Yes, it's different from the nirvana fallacy. The nirvana fallacy is: "X is the ideal perfect goal; Y is a proposed solution that fails to completely achieve X; therefore Y is not worth doing." e.g. "World peace would be ideal; this peace treaty fails to completely achieve world peace; therefore this peace treaty is not worth doing."
The fallacy you call "appeal to futility" is, "X is the ideal perfect goal; there is no possible perfect solution Y that completely achieves X; therefore X is not worth attempting." e.g. "World peace would be ideal; there is no conceivable peace treaty or other action that would completely achieve world peace; therefore, there's no point in working towards world peace."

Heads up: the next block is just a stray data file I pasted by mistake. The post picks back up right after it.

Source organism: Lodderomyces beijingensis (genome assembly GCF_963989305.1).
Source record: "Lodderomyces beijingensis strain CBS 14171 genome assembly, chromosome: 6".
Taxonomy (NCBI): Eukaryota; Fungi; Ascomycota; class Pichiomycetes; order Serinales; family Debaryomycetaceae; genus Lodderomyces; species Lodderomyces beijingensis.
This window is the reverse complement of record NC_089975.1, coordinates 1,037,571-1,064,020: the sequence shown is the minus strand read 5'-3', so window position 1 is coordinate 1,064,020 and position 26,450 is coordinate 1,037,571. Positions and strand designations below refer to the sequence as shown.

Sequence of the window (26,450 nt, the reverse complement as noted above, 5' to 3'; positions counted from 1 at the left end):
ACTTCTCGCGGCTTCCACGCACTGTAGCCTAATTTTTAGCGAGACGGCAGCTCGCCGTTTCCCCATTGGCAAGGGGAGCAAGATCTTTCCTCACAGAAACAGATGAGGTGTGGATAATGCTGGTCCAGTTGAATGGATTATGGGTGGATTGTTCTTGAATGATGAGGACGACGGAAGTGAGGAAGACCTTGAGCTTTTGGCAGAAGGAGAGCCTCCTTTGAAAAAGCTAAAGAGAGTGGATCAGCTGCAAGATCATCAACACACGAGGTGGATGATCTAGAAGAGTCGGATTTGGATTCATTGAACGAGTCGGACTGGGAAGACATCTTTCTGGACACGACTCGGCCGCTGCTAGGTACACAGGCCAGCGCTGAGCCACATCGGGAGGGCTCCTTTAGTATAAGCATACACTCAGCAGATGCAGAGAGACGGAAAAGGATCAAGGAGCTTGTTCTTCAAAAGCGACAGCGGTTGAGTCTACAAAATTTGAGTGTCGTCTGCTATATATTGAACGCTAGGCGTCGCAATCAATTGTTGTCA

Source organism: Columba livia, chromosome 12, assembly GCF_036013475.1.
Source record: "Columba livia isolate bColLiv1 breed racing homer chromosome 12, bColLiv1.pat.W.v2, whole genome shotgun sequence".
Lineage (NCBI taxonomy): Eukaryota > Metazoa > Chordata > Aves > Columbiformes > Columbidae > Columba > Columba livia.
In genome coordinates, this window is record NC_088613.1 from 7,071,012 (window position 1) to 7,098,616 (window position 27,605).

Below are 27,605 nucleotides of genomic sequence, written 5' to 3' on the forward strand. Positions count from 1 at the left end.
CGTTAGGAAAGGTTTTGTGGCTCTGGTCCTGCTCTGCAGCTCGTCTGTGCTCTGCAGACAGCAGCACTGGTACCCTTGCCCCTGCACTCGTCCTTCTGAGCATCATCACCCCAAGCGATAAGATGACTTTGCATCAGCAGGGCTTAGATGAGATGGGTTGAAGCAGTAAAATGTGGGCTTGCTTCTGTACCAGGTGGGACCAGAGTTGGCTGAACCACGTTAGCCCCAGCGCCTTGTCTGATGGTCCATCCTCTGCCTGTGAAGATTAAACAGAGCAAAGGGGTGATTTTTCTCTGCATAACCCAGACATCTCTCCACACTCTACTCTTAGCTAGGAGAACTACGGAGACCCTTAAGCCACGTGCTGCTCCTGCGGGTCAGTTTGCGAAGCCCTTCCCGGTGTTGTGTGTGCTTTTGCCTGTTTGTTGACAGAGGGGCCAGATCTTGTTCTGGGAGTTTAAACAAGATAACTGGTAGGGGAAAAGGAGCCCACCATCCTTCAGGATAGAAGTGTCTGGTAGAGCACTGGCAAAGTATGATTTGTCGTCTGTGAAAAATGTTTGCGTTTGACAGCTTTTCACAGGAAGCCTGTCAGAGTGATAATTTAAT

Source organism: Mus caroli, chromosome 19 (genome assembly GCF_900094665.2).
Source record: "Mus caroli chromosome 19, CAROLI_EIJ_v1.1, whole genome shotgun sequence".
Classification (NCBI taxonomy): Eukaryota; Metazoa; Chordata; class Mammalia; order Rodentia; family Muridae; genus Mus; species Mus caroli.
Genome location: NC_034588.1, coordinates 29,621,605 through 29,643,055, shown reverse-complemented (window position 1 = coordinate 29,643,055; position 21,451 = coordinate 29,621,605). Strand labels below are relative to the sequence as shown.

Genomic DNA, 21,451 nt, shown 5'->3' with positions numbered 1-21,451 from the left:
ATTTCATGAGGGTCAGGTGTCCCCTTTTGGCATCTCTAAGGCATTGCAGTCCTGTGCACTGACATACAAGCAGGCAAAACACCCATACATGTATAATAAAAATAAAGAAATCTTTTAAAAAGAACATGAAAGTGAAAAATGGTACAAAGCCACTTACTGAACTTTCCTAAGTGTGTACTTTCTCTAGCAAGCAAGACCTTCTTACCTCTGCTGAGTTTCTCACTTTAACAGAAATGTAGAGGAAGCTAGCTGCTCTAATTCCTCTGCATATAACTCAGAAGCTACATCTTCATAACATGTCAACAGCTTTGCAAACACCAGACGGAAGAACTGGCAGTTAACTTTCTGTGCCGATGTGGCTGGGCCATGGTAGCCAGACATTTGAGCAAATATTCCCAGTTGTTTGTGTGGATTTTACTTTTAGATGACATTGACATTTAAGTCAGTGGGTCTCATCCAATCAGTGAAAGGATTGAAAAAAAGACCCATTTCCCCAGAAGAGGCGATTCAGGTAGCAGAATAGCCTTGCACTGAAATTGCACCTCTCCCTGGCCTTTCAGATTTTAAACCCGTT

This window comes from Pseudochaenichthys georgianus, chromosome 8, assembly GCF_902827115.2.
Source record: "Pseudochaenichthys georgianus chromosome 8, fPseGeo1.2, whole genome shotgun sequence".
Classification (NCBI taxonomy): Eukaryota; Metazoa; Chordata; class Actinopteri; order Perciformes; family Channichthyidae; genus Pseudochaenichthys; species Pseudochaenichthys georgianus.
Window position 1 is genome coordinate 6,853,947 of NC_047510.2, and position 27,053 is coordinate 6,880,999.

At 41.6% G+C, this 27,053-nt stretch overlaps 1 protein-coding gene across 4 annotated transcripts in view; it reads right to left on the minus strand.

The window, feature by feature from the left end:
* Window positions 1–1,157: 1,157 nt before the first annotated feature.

It's fallacious, yes. Although a goal may not be achieved fully, there can still be value in striving for it, because the effects of doing so are good. For a simple example, when we shoot arrows on a range we aim for the perfect center of the target. We're never going to hit the absolute perfect center, which is a point of 0 size, but trying to hit the perfect center helps us to get closer to it and shoot more accurately.